IA uses a very sophisticated data repository of meta data and an advanced query engine to allow retrieving both the meta data and the recordings.  Meta data can be retrieved directly using the “advanced search” engine.  On the day I started this post I visited IA and used the “Grateful Dead Shows on This Day In History”  The query returned data on 8  concerts (and 25 recordings of those 8 concerts).  A partial page image is given below:

image

Clicking on any of these entries moves us to a second screen in order to play the concert recording.  A screen shot of the playback screen looks like this:

image

Looking closer at the second screen we see the music player:

image

Can we design a faster, simpler and better looking interface into the Grateful Dead Archive?  Can couchDB help us? gratefuldead_20070108135140 The the first question will be addressed in a later post. This current post will look at how couchDB can  help us achieve a faster more efficient information system.  IA does a super job of serving up the music files on demand – there is no reason to duplicate their storage system.   However, IA is fairly slow to serve up meta data (such as the results of the “Grateful Dead Shows on This Day In History” query) Abstracting the IA metadata into a CouchDB database will allow us to serve up the meta data much faster than the IA query system.

Getting Data Into CouchDB

Our basic plan for using RUBY to get data from IA and into couchdb consists of:

  1. Prepare a URL query request to get the basic recording meta data (not the track meta data);
  2. Submit A GET request to IA using the URL query;
  3. Parse the XML returned to get at the individual Concert meta data fields;ruby
  4. Select the BEST recording for any given concert (more on this below);
  5. Prepare a URL to request track listing XML file based on the IA Primary Key of the selected concert recording;
  6. Submit a GET request to IA;
  7. Parse the XML returned to get at the individual track meta data fields;
  8. Create a ruby object which can be safely serialized to JSON;
  9. Serialize the object to a JSON string (i.e. a JSON document);
  10. Do a POST request to insert a JSON document for each concert into the couchdb database;
  11. Create couchDB views to allow optimized data retrieval; and
  12. Create a couchDB view to optimize retrieval recordings for all years for an arbitrary Month and Day (this duplicates the data provided by the “Grateful Dead Shows on This Day In History” selection in the Internet Archive.

Note we are not accessing nor storing the actual music files.  Before discussing how this plays out in practice lets define our JSON couchDB document.  We will cover items one through eight in this post.  We turn to items nine through twelve in the next post.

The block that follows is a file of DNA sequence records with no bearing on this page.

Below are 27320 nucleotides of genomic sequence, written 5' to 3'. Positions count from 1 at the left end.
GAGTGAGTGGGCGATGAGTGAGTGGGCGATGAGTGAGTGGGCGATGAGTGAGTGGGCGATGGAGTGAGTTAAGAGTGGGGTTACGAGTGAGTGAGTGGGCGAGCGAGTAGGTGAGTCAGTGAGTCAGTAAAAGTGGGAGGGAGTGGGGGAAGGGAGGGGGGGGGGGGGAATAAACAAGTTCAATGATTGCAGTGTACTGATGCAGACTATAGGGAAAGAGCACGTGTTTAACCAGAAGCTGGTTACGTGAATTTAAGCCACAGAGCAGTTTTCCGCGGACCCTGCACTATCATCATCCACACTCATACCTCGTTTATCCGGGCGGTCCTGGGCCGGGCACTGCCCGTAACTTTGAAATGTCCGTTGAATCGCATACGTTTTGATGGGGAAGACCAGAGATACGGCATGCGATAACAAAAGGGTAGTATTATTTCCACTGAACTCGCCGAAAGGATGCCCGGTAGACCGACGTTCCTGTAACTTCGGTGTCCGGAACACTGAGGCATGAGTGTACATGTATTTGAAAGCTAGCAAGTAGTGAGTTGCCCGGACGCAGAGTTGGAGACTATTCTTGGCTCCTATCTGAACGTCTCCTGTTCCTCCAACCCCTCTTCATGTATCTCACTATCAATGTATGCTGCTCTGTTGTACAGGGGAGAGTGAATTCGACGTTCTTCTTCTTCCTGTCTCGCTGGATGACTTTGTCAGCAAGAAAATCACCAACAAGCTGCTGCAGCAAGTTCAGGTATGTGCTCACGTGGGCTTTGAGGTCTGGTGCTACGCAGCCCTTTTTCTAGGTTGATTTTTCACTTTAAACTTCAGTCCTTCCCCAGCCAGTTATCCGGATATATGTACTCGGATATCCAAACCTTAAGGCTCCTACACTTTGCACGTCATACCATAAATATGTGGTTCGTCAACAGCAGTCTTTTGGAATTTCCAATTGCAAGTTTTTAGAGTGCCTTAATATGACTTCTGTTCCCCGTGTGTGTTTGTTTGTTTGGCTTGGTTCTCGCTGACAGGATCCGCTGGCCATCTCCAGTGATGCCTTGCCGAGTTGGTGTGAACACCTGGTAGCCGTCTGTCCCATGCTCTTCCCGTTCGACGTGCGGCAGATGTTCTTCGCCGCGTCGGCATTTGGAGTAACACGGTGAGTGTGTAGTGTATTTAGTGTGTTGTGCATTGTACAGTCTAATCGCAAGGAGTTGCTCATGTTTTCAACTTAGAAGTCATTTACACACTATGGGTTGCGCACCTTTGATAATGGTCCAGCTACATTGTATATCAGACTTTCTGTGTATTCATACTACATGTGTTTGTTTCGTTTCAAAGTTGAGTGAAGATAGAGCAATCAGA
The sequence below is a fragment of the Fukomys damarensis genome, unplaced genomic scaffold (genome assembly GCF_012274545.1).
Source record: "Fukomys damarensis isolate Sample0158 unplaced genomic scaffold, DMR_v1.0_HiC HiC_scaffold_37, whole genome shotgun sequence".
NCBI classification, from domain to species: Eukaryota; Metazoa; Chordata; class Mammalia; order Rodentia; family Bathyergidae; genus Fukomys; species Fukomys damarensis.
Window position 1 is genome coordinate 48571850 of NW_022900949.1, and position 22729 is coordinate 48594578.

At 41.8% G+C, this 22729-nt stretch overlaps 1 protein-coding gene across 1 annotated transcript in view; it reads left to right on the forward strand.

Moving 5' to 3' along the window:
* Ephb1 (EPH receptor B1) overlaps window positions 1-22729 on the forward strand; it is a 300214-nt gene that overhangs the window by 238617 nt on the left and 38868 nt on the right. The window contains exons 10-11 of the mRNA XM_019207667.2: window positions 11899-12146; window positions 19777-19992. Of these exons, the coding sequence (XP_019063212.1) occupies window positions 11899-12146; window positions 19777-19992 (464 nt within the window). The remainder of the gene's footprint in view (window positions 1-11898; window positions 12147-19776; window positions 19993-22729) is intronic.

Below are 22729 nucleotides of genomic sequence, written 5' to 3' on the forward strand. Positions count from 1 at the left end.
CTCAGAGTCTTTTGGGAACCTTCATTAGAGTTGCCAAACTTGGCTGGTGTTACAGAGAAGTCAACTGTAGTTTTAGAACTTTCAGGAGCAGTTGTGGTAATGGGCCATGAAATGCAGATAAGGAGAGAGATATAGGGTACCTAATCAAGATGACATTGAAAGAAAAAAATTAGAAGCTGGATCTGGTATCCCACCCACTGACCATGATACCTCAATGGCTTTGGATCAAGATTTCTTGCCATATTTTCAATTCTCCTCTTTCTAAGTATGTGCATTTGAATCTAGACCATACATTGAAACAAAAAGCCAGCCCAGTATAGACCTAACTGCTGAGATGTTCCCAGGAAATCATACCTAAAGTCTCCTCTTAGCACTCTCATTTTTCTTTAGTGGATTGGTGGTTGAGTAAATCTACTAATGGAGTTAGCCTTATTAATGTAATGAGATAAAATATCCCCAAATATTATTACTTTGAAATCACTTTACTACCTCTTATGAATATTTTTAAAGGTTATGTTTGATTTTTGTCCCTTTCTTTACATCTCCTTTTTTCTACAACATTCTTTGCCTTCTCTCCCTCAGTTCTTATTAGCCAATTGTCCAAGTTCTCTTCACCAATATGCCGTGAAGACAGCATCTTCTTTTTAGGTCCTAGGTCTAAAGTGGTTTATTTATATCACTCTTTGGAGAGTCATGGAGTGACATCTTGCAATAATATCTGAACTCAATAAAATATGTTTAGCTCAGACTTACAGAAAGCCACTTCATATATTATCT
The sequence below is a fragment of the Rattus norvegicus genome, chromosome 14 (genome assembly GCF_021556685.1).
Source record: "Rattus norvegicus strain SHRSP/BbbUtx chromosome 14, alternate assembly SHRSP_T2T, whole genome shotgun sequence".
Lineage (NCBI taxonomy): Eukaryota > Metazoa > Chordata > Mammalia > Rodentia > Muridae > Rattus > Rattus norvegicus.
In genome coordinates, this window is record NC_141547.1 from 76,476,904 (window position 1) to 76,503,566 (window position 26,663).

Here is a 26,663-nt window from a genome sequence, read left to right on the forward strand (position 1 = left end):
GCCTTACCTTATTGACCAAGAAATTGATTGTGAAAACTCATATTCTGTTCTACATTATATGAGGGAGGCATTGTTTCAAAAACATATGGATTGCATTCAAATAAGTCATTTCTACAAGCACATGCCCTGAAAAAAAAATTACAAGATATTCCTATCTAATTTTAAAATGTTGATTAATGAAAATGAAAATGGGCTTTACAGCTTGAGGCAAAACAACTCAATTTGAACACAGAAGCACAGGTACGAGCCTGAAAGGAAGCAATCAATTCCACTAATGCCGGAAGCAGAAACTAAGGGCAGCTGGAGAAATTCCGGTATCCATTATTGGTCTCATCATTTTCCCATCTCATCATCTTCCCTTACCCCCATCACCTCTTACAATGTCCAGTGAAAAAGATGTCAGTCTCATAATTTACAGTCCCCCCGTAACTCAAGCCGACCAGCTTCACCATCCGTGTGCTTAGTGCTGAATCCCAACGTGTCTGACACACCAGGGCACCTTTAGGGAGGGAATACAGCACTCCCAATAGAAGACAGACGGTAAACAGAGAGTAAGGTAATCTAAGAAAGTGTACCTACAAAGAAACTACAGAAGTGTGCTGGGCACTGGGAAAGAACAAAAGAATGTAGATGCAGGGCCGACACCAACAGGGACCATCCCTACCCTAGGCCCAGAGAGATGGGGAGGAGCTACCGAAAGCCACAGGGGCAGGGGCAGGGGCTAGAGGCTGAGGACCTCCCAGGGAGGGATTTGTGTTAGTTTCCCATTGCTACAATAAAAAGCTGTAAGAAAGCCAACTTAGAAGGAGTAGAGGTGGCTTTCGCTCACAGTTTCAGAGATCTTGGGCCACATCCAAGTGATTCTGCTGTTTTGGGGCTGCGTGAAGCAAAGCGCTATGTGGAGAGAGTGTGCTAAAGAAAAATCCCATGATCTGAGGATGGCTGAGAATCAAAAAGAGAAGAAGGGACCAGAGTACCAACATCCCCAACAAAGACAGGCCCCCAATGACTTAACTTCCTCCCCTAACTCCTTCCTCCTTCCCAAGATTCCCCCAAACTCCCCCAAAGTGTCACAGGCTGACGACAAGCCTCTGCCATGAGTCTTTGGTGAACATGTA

CouchDB Document Schema

CouchDB databases start with documents as the basic unit.  Typically a couchdb based application will have one database holding one or more variant document types.  There will be one or more design documents which provide multiple views, show functions and map functions as necessary to facilitate the application.  We will use a single document which will represent a abstract of the meta data contained in IA for individual recordings ( we are going to select the one ‘best’ recording per concert).  Our couchdb database will hold one document per concert.   The tracks (actually the track meta data will be stored as arrays within the  concert document).  We will populate the couchdb database in a single background session  pulling meta data (NOT THE MUSIC FILES) from IA and we will  include the IA publication date in the document so we can update our database when (if) new recordings are added to IA in the Grateful Dead collection.

Here are the document fields  which we will use:

Field

Notes

Typical Values

_id couchdb primary key.  We will use a natural key: a string representation of the concert date. 1969-07-04
_rev revision number provided by couchDB 1-6ea272d20d7fc80e51c1ba53a5101ac1
IAKey Internet Archive Key for this Recording gd1965-11-01.sbd.bershaw.5417.sbeok.shnf
pubdate Internet Archive Date When Recording was published to the web 2009-03-14
venue Wherethe concert took place Fillmore East Ballroom
description free text describing the concert – provided by the uploader Neal Cassady & The Warlocks 1965 1. Speed Limit studio recording/Prankster production tape circa late 1965
cm boolean – Recording by Charlie MIller  – used to select the ‘best’ recording true or false
sb boolean – Recording was made from a soundboard – used to select the ‘best’ recording true or false
mx boolean – A matrix style recording – used to select the ‘best’ recording true or false
tracks an array of meta data for each track of the recording see below

Each track in the tracks array  formally looks like:

Field Notes Typical value
IAKey The Internet Archive key for this track.  This key is unique within a given recording  (see the IAKey above) gd1965-11-01.sbd.bershaw.5417.sbeok.shnf/Acid4_01_vbr
track track number 02
title the song title Cold Rain and Snow
time the length of the track in minutes and seconds 09:48

Let call everything except the tracks our BASE data and the track data our TRACK data.

We insert documents to the database (using an HTTP post) as JSON so a typical document would look like this in JSON format:

{
“_id”: “1966-07-30”,
“IAKey”: “gd1966-07-30.sbd.GEMS.94631.flac16”,
“pubdate”: “2008-09-22”,
“venue”: “P.N.E. Garden Auditorium”,
“description”: “Set 1 Standing On The Corner I Know You Rider Next Time You See Me”,
“cm”: false,
“sb”: true,
“mx”: false,
“tracks”: [
{
“IAKey”: “gd1966-07-30.sbd.GEMS.94631.flac16/gd1966-07-30.d1t01_vbr”,
“track”: “01”,
“title”: “Standing On The Corner”,
“time”: “03:46”
},
{
“IAKey”: “gd1966-07-30.sbd.GEMS.94631.flac16/gd1966-07-30.d1t02_vbr”,
“track”: “02”,
“title”: “I Know You Rider”,
“time”: “03:18”
},
{
“IAKey”: “gd1966-07-30.sbd.GEMS.94631.flac16/gd1966-07-30.d1t03_vbr”,
“track”: “03”,
“title”: “Next Time You See Me”,
“time”: “04:00”
}
]
}

2654190796_c0a810ec44